CHEMCAM performs the elemental analysis of rocks and soils around the Curiosity rover as far as nine metres. It uses the Laser Induced Breakdown Spectroscopy technique (LIBS). A powerful laser shoots a target, which causes the fusion of the material and produces a plasma that is detected by UV-visible spectroscopy. This new and never flown technique enables to perform the first selective analysis of surrounding rocks on Mars without having to move the rover. After using information from CHEMCAM, the rover approaches rocks to perform more detailed analyses. The experiment is also equipped with a camera (RMI: Remote Micro-Imager) which provides a high resolution image of the sample to describe the context of the LIBS measurement.
How does the instrument work?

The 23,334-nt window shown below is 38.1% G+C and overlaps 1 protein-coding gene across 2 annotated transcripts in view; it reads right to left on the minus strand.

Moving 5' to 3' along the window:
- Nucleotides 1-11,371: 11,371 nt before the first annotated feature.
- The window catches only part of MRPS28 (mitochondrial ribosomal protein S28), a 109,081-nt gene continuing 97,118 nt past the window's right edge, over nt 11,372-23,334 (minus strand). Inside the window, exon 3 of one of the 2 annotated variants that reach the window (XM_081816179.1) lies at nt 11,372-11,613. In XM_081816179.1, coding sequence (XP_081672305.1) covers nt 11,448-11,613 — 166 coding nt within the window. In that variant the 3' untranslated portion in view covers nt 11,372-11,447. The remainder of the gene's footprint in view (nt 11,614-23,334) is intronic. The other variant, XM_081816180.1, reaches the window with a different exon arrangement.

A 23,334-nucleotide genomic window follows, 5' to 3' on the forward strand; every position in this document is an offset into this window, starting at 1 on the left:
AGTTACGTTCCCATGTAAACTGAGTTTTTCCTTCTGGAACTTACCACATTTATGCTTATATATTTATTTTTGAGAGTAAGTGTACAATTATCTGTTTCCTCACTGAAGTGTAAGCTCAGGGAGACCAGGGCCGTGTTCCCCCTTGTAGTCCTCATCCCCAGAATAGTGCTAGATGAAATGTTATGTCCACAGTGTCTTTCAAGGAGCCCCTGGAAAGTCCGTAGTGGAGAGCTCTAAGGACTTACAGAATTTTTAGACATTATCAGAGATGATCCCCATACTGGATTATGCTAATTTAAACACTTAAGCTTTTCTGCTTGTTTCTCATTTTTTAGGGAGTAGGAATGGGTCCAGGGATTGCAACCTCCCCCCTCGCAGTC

- It aims at a sample (distance between 2-9 m).
- It takes an image of the sample (around 750 nm).
- It sends the pulsed laser beam toward this sample (1 GW/cm²).
- It collects the light emitted by the sample for a spectral analysis (between 250-800 nm).
Illustration of how CHEMCAM works.
Roger Wiens, PI from Los Alamos National Laboratory (LANL), is responsible for CHEMCAM the instrument. Sylvestre Maurice, Deputy-PI from IRAP (ex-CESR), is responsible for CHEMCAM French contribution: CHEMCAM-MU ("Mast Unit" constituted of a laser, a telescope, an RMI camera and the associated electronics).